¶5. (C) Without a representative office in Beijing, it was 
difficult for the Vatican to understand the PRC's motives in 
pushing forward the recent ordinations of bishops, said 
Nugent, although he had heard that the PRC Foreign Ministry 
was unhappy over the current crisis.  Nugent opined that the 
illicit ordinations signaled a change in policy towards the 
Holy See which was either instigated or strongly supported by 
Liu Bainian, Vice Chairman of the Chinese Catholic Patriotic 
Association (CCPA), and which appeared to enjoy the tacit 
HONG KONG 00002050  002.2 OF 002 
support of top leaders in Beijing.  The ordinations might 
also be an attempt to install as many "patriotic" bishops as 
possible before concrete steps towards normalization of 
Vatican-PRC relations took place.  Hong Kong Cardinal Joseph 
Zen's recent elevation -- an outspoken person whom Beijing 
simply did not like ) also was a likely factor, said Nugent. 
¶6. (C) The Vatican's initial reaction to the unauthorized 
bishop ordinations was to err on the side of caution and to 
refrain from hasty statements condemning the PRC, said 
Nugent.  However, Zen felt otherwise and had urged the 
Vatican to make a strong statement condemning the ordinations 
as soon as possible -- a position which Nugent shared.  Next 
week, Zen will travel to Rome and brief the Pope on the 
latest developments.  The Cardinal's role in the 
Vatican-Beijing relationship is likely to be clarified 
through this visit, opined Nugent. 
¶7. (C) When asked about Zen's statement that normalization of 
relations might occur before the 2008 Olympics in Beijing, 
Nugent responded that this was perhaps just wishful thinking 
on the part of Cardinal Zen and that he personally did not 
believe this was a realistic target date.  Although Zen had 
become optimistic about the opportunity to normalize 
relations after his elevation to cardinal, Beijing had not 
responded to Zen's statements. 
More Illicit Ordinations Expected 
¶8. (C) Recent claims by the PRC Religious Affairs Bureau 
(RAB) that appointments were urgently needed for the 40 
diocese currently without bishops were "misleading," said 
Nugent.  This number did not take into account the 40-50 
underground bishops that were in communion with the Holy See, 
but not recognized by the PRC Government.  (Note: Over the 
past few decades, the PRC Government, without Vatican 
approval, amalgamated several diocese within China to mirror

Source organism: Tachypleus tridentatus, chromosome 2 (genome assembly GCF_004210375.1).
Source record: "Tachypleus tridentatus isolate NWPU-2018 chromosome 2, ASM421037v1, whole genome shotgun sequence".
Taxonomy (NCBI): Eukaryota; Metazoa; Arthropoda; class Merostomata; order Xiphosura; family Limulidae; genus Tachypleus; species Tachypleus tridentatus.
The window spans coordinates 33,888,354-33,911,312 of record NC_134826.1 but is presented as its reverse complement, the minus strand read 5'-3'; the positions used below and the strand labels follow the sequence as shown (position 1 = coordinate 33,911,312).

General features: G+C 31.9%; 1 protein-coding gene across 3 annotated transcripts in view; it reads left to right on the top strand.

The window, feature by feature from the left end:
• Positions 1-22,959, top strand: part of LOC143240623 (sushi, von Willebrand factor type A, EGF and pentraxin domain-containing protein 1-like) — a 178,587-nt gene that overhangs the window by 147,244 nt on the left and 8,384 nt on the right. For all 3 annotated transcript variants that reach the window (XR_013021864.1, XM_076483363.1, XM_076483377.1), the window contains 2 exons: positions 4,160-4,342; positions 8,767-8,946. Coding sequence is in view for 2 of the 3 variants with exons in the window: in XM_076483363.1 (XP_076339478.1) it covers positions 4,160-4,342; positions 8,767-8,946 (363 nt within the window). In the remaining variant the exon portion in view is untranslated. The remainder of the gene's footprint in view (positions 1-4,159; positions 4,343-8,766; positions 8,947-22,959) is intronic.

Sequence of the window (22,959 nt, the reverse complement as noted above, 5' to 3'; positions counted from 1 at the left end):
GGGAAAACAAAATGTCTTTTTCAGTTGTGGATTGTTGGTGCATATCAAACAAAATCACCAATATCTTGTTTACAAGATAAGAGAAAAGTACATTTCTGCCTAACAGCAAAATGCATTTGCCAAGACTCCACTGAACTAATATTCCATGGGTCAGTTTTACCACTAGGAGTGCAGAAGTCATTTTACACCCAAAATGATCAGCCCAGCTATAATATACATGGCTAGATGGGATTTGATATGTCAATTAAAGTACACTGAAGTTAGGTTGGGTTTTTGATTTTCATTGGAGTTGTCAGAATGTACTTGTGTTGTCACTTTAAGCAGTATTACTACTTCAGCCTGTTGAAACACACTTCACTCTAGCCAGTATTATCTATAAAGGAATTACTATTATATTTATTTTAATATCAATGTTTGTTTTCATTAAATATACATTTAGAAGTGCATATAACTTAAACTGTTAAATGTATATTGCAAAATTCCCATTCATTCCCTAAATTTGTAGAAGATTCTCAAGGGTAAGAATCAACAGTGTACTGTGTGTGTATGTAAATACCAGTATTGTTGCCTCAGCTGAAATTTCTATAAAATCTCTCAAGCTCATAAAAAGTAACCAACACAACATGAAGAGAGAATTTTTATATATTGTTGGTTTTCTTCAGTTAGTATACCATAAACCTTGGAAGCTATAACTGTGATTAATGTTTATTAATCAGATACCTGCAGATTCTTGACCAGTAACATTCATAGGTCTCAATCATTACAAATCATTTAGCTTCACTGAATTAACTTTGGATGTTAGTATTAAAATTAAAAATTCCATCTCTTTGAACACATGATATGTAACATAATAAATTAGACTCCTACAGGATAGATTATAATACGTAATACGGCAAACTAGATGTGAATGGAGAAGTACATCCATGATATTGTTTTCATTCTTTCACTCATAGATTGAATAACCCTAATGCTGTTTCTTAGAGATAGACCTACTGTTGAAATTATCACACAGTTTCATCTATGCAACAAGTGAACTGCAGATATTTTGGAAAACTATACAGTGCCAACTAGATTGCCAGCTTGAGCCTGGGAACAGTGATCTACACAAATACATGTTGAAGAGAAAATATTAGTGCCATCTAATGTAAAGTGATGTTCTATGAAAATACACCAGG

official administrative districts.  Therefore, the Holy See 
currently recognizes a greater number of diocese than the 
Chinese Government.  End Note.)  In response to complaints by 
the PRC side that the Vatican was too slow to approve their 
candidates, Nugent said that the same could be said about the 
Chinese Government; the Vatican has provided the Chinese side 
with 8-10 bishop candidates whom PRC officials have not yet 
approved.  Beijing has manufactured a sense of urgency for 
the issue, and Nugent expected to see more ordinations of 
bishops without papal approval in coming months. 
¶9. (C) During a May 17 interview with Xinhua News Agency, Liu 
Bainian said China would continue to appoint more bishops. 
According to Liu, before there could be an improvement in 
Vatican-Holy See relations, "the Chinese Church has to select 
and ordain its bishops independently" and they must be "pious 
and patriotic."  "This is the arrangement of Christ," said 
Liu.  Citing an urgent need to appoint bishops in diocese 
where no bishop presided, Liu said, "Can we wait 50 years if 
China and the Vatican negotiate that long?...We will be 
sinful before Christ if we don't spread the Gospel." 
Injecting nationalism into the current discussion on the 
right to appoint bishops, Liu added, "China will never allow 
the Chinese Church to revert to the one similar to that in 
the era of semi-colonial and semi-feudal society or subject 
to any foreign domination." 
Biographic Information for Zhan Silu 
¶10. (C) Zhan was born in 1961 and was ordained a priest of 
Mindong Diocese in 1989.  From 1995-1997, Zhan studied in 
Hong Kong at the Holy Spirit Study Center, where he knew 
Cardinal Zen, said Nugent.  According to UCAN, Zhan is a Vice 
Chairman of the Chinese Catholic Patriotic Association and a 
member of the Chinese People's Political Consultative